For the first time in 25 years, a sperm whale washed ashore in San Diego.
The square-faced whale turned up around 9:30 p.m. Sunday near La Jolla Underwater Park. The animal cut himself, drawing blood after rolling around in the rocky surf.
Twenty SeaWorld San Diego employees, including a veterinarian and a curator, worked through the night.
When the crew showed up they drew blood from the whale and injected him with antibiotics. Then around 1 a.m., they pushed him back into the ocean about a quarter-mile.
“What we decided to do in the best interest of this animal was to swim it off the each,” said Keith Yip, Curator of Mammals with Seaworld San Diego.
The whale is presumed to be male, 15 to 18 feet long and an estimated 3,000 pounds. He appears to be a young whale but not a newborn, according to Yip.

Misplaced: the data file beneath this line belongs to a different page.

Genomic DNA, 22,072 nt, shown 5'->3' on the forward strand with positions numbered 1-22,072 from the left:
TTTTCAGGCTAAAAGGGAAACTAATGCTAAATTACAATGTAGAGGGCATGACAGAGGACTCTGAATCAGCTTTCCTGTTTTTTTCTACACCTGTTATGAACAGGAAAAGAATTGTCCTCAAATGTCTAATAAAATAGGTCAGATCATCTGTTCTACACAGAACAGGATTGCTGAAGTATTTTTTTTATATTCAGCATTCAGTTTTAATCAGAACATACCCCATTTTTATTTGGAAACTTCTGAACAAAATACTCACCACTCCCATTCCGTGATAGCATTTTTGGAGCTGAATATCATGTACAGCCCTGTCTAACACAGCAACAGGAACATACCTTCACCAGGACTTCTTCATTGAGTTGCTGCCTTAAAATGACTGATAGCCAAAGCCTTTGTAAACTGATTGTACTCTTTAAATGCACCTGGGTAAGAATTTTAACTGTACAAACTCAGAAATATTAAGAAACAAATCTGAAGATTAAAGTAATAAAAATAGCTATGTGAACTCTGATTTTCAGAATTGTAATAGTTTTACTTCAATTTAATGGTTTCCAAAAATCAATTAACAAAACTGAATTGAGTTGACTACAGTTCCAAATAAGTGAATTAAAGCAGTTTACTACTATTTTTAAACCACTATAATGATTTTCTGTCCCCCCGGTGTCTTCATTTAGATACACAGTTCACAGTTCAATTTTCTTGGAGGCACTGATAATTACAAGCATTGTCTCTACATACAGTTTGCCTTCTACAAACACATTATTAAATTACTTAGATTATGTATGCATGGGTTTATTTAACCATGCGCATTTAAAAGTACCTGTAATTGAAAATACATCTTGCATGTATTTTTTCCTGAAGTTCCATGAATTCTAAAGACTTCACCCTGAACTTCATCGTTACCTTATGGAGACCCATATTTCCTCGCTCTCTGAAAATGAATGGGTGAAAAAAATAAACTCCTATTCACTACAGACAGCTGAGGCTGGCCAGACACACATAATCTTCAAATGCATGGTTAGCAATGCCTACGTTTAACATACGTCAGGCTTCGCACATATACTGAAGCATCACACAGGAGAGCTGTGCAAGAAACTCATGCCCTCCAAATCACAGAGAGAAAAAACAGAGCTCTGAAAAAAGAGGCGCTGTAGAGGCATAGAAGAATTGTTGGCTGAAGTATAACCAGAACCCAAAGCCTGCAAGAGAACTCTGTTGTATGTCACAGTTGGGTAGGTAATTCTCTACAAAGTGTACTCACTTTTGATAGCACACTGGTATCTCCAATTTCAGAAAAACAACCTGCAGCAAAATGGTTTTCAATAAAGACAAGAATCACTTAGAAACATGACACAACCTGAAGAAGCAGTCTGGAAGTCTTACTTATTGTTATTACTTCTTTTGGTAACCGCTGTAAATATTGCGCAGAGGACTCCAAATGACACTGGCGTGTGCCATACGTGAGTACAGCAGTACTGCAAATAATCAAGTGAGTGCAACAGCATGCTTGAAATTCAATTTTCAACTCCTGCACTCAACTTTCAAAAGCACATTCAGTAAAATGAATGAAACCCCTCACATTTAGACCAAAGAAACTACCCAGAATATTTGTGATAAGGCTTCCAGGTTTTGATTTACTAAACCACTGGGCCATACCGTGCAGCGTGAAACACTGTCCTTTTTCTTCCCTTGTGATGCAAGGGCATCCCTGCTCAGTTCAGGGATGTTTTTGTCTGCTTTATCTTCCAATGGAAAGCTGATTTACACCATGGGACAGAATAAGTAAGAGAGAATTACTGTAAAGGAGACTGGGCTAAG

Authorities say the whale probably beached itself because it was either sick or lost and if he is sick, it could be back again.
It's very unusual to see a sperm-whale come ashore here in La Jolla - typically we see more gray whales.
In fact, right now is prime whale-watching season as more than 20,000 gray whales begin their migration from the Artic to Baja.
If you see a stranded animal on the San Diego coastline, Yip suggests you call his staff at SeaWorld San Diego by dialing (800) 541 – SEAL.